Three meters wide, Frederic Edwin Church’s 1859 painting The Heart of the Andes was the IMAX feature of its day: On its debut in New York, 12,000 people waited in line for hours to pay 25 cents for a look at the canvas, which was displayed between theatrical curtains. One witness wrote, “Women felt faint. Both men and women succumb[ed] to the dizzying combination of terror and vertigo that they recognize[d] as the sublime. Many of them will later describe a sensation of becoming immersed in, or absorbed by, this painting, whose dimensions, presentation, and subject matter speak of the divine power of nature.” Mark Twain raved to his brother:
I have just returned from a visit to the most wonderfully beautiful painting which this city has ever seen — Church’s ‘Heart of the Andes’ … I have seen it several times, but it is always a new picture — totally new — you seem to see nothing the second time which you saw the first. We took the opera glass, and examined its beauties minutely, for the naked eye cannot discern the little wayside flowers, and soft shadows and patches of sunshine, and half-hidden bunches of grass and jets of water which form some of its most enchanting features. There is no slurring of perspective effect about it — the most distant — the minutest object in it has a marked and distinct personality — so that you may count the very leaves on the trees. When you first see the tame, ordinary-looking picture, your first impulse is to turn your back upon it, and say ‘Humbug’ — but your third visit will find your brain gasping and straining with futile efforts to take all the wonder in — and appreciate it in its fulness and understand how such a miracle could have been conceived and executed by human brain and human hands. You will never get tired of looking at the picture, but your reflections — your efforts to grasp an intelligible Something — you hardly know what — will grow so painful that you will have to go away from the thing, in order to obtain relief. You may find relief, but you cannot banish the picture — it remains with you still. It is in my mind now — and the smallest feature could not be removed without my detecting it.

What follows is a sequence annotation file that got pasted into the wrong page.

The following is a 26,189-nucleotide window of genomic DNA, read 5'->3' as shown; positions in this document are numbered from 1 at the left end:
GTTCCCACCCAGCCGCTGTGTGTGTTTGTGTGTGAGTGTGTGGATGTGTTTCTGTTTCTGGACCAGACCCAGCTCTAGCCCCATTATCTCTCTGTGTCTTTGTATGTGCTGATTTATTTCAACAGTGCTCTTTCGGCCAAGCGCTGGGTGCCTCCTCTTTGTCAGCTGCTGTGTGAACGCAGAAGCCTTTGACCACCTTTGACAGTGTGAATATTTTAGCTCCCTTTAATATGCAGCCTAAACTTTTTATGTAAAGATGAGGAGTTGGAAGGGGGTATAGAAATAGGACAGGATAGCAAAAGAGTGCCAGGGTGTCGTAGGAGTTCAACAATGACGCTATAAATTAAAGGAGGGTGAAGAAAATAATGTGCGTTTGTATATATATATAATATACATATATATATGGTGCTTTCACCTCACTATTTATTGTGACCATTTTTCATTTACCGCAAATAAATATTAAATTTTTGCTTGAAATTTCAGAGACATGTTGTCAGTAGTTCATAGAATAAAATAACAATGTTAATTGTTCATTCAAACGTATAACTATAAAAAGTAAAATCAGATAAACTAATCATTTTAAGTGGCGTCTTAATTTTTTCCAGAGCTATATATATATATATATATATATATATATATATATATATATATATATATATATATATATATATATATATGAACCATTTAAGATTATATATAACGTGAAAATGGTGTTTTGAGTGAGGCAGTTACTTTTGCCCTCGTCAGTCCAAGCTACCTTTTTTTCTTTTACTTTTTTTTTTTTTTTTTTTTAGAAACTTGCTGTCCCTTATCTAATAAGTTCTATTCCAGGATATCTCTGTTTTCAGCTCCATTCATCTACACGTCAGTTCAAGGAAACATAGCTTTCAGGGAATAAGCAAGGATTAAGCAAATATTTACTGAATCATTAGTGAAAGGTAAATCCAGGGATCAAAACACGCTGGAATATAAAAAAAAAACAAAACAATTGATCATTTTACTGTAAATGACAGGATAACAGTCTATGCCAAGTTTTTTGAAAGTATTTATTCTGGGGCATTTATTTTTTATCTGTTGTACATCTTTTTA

Church had spent two years in South America retracing the steps of Alexander von Humboldt to create a composite of the continent’s topography. He hoped to share it with the explorer himself, but Humboldt died before the painting could reach Europe.